Chartered surveyor group calls for government to adopt a "more realistic" target of 70% reduction
The Royal Institution of Chartered Surveyors (RICS) is calling on the Government to abandon its target for zero-carbon new homes by 2016 and instead adopt a “more realistic” target of 70% reduction in carbon emissions.
According to RICS the government will struggle to meet its targets of zero carbon by 2016 saying that it is too expensive and unrealistic. However it believes a 70% reduction is technically and reliably achievable through energy efficiency measures and on site technologies.
Gillian Charlesworth, director of external affairs at RICS said: “We believe that, given the financial constraints caused by the downturn, the government should be aiming to maximise reductions in carbon emissions in a cost effective manner. RICS wants to see achievable solutions. Resources should be allocated to lower cost measures that will provide maximum insulation to homes. This would be a pragmatic solution towards reducing our carbon footprint, given the current recession.”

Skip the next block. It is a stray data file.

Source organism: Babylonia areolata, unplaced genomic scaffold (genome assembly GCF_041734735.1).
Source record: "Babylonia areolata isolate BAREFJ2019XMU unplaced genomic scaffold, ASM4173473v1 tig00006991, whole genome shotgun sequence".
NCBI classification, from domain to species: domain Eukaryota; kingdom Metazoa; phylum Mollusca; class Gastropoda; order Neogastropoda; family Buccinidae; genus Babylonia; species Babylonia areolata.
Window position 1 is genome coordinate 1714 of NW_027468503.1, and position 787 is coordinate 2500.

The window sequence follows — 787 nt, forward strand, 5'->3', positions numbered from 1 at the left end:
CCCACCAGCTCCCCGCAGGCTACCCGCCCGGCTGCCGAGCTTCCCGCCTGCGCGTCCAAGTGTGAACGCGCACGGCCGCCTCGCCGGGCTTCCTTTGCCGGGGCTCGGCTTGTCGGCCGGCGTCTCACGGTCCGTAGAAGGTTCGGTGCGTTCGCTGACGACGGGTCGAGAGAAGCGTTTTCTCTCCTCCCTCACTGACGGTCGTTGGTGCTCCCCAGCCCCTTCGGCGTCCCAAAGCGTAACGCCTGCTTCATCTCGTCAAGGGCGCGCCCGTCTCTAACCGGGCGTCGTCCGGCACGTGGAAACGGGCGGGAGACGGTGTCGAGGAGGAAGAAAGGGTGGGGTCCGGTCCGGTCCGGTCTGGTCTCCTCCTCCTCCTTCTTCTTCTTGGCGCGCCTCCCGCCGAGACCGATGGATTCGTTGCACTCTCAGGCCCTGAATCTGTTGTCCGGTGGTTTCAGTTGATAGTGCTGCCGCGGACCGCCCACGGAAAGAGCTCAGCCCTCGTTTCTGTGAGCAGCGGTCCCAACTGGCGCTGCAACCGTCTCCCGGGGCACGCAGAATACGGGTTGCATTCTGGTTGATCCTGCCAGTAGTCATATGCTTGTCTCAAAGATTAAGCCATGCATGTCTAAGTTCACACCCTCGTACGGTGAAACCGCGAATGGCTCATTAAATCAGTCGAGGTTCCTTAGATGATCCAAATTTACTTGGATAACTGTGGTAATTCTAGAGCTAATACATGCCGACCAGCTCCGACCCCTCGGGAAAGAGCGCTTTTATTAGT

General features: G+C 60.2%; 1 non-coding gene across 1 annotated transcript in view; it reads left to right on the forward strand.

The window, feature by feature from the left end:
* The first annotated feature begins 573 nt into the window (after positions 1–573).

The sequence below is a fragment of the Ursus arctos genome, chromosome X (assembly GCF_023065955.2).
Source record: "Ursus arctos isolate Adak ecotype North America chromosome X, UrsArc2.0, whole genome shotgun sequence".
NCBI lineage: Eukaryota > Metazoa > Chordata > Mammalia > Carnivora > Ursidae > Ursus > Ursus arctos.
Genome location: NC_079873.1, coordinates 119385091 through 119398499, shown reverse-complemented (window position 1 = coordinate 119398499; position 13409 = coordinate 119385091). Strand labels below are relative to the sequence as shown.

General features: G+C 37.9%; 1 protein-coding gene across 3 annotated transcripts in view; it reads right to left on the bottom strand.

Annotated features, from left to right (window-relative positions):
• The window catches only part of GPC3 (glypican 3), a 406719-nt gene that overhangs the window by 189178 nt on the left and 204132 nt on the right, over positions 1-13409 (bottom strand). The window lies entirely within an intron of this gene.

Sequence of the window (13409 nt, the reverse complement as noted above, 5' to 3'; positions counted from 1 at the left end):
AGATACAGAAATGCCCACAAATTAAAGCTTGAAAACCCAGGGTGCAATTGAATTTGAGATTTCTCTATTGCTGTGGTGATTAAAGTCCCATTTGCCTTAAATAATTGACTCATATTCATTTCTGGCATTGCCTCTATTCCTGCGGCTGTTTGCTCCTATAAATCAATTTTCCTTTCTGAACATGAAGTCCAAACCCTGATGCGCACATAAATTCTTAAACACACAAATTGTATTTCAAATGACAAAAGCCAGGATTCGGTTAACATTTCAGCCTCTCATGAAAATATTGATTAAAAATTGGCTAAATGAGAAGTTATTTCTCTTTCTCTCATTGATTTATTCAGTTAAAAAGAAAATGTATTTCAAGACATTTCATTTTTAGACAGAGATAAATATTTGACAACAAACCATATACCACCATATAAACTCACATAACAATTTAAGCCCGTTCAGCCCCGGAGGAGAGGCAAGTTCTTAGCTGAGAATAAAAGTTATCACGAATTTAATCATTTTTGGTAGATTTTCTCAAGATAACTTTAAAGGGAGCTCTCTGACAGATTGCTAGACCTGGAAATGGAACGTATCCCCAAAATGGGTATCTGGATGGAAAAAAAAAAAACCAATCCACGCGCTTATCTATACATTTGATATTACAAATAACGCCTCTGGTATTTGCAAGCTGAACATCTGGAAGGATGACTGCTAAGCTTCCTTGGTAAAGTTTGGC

RICS does consider that the government's ultimate policy goal should still be to achieve a 100% reduction in emissions from new homes when technology becomes more viable and cost effective.